This case related to a gift of shares left in a will. The shares in question no longer existed as described in the will meaning the gift was invalid. The change in the name and type of gift specified at the time when the will was made, ultimately meant the provision in the will was invalid.
A testator needs to be mindful of any change, big or small, which may alter his or her will contrary to what was intended. If you are in doubt, seek legal advice. You may not need to change the terms of your will, but it is always better to be safe than sorry. A small error could end up costing your estate thousands in Court Costs.
For further information feel free to get in contact with our Probate Solicitors in Blanchardstown, Dublin on 01-8272888 or through the quick enquiry form here.
I want to contest the Will – What do I do?
While a person is free to deal with their affairs the law does provide certain restrictions. These particularly apply to children and spouses. Certain rules of law can override a Will.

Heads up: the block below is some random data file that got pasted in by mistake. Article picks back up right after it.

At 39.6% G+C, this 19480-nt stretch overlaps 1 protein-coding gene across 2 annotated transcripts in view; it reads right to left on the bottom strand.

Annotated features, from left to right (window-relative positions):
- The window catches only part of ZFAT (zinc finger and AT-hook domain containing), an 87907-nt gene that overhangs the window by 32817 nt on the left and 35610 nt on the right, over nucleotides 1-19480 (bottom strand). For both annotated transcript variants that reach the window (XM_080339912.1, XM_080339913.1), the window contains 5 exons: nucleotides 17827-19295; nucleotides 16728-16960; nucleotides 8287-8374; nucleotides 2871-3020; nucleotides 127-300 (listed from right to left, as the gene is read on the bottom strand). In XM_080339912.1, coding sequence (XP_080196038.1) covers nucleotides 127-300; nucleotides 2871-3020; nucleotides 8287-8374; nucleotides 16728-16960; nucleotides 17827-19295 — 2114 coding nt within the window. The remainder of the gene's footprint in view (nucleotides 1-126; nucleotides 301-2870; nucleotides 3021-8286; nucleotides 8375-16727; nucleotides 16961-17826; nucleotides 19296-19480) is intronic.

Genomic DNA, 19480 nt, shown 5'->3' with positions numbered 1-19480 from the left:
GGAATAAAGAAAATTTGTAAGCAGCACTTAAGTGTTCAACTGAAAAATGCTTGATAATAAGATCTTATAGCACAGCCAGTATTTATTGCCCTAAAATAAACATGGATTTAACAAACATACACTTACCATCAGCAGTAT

Wills have very strict execution requirements and the validity of the Will can be challenged.
Will challenges are complex and intricate areas of law. Our firm has dealt with a wide array of legal challenges in large Estates running to several million euro and in everyday estates. We can advise you on your legal rights, assist and mediate in a dispute, and our expert solicitors can litigate on your behalf in the Courts if necessary. For further information please telephone our Probate Solicitors in Blanchardstown or email us for an appointment and we will be happy to advise you on your personal situation.
Can I stop my grown-up adult children contesting my Will?
There are a number of reasons why a will could be contested. For example, if a will does not comply with Irish law, issues with the construction of the will or the terminology used, if a witness did not sign correctly or the spouse does not inherit a legal right share of one third.
Legal right share